An entrepreneur who moved a Playboy model into the luxury flat he shared with his ex-wife during their messy divorce has lost a bid to take a larger slice of their fortune.
Richard Rothschild, 45, was last year handed just £26,000, which he claims left him ‘penniless’ compared to the millions awarded to 46-year-old Charmaine de Souza.
Ms de Souza was given £1.73million – 95 per cent of the family wealth – as well as their £2.3million Miami condo.
Claiming the ruling was ‘unfair’ and left him with ‘in effect no capital at all and no income’, Mr Rothschild challenged the decision.
But a judge today threw out his appeal and upheld the original ruling, which split the money so unevenly because of Mr Rothschild’s actions and rampant spending on legal bills during their divorce.
Richard Rothschild, 45, (pictured with Playboy model Sherra Michelle) was last year handed just £26,000, which he claims left him ‘penniless’ compared to the millions awarded to 46-year-old Charmaine de Souza
Ms de Souza was given £1.73million – 95 per cent of their wealth – as well as their £2.3million Miami condo
The court heard that the couple had enjoyed a ‘very good’ lifestyle together – Mr Rothschild drove a Lamborghini and they also enjoyed the expensive condo in an exclusive Miami Beach apartment block (pictured)
The court heard that the couple had enjoyed a ‘very good’ lifestyle together – Mr Rothschild drove a Lamborghini and they also enjoyed the expensive condo in an exclusive Miami Beach apartment block.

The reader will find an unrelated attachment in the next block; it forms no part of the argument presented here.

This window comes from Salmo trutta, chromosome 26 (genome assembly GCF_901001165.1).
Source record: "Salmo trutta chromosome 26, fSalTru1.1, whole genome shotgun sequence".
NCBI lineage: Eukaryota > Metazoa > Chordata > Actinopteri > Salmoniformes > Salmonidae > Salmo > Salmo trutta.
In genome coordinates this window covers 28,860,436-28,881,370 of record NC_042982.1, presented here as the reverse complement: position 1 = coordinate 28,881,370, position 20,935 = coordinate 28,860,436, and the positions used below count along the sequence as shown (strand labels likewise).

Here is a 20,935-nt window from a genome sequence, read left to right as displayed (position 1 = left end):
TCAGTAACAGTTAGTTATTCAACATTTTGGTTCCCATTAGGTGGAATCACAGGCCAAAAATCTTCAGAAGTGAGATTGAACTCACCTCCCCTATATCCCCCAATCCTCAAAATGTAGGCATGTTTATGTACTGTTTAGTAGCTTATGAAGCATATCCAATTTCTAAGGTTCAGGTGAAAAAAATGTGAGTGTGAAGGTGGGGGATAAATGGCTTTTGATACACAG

They had met as students in 2005 and managed a successful London telecoms firm together.
But following their split in 2016, they clashed in court two years later when Mr Rothschild moved his then girlfriend, Playboy model Sherra Michelle, into the couple’s apartment.
It prompted a bid by Ms de Souza to get him jailed for contempt of court and saw Mr Rothschild run up over £1million in legal bills during their divorce.
In December last year, Mr Justice Cohen scolded Mr Rothschild for pursuing the ‘most destructive litigation’.
He said the entrepreneur had ‘brought it [the ruling] on himself’ because of the ‘huge and unnecessary haemorrhage of money to pay for this litigation’.
Lord Justice Moylan today upheld the December order, claiming it had been ‘just’ and ‘fair’.
Mr Rothschild (left) moved Playboy model Sherra Michelle (right) into the apartment he once shared with his wife and children, following their split
The appeal judge said the wife had set out numerous ways in which her ex-husband’s conduct had ‘impacted adversely on the financial circumstances of the family,’ diminishing what was left to divide up.
It included ‘deliberate and wanton’ overspending, ‘destructive behaviour’ which reduced the value of their fortune and his ‘sustained refusal to participate appropriately’ in the court case by bringing hopeless applications and failing to comply with orders, ‘needlessly increasing costs by a vast amount.’
Lord Justice Moylan added that ‘the husband acknowledged that the impact of the breakdown of the marriage had caused him “to stray from the path of reason and, occasionally, focus upon peripheral rather than fundamental aspects of the proceedings”.’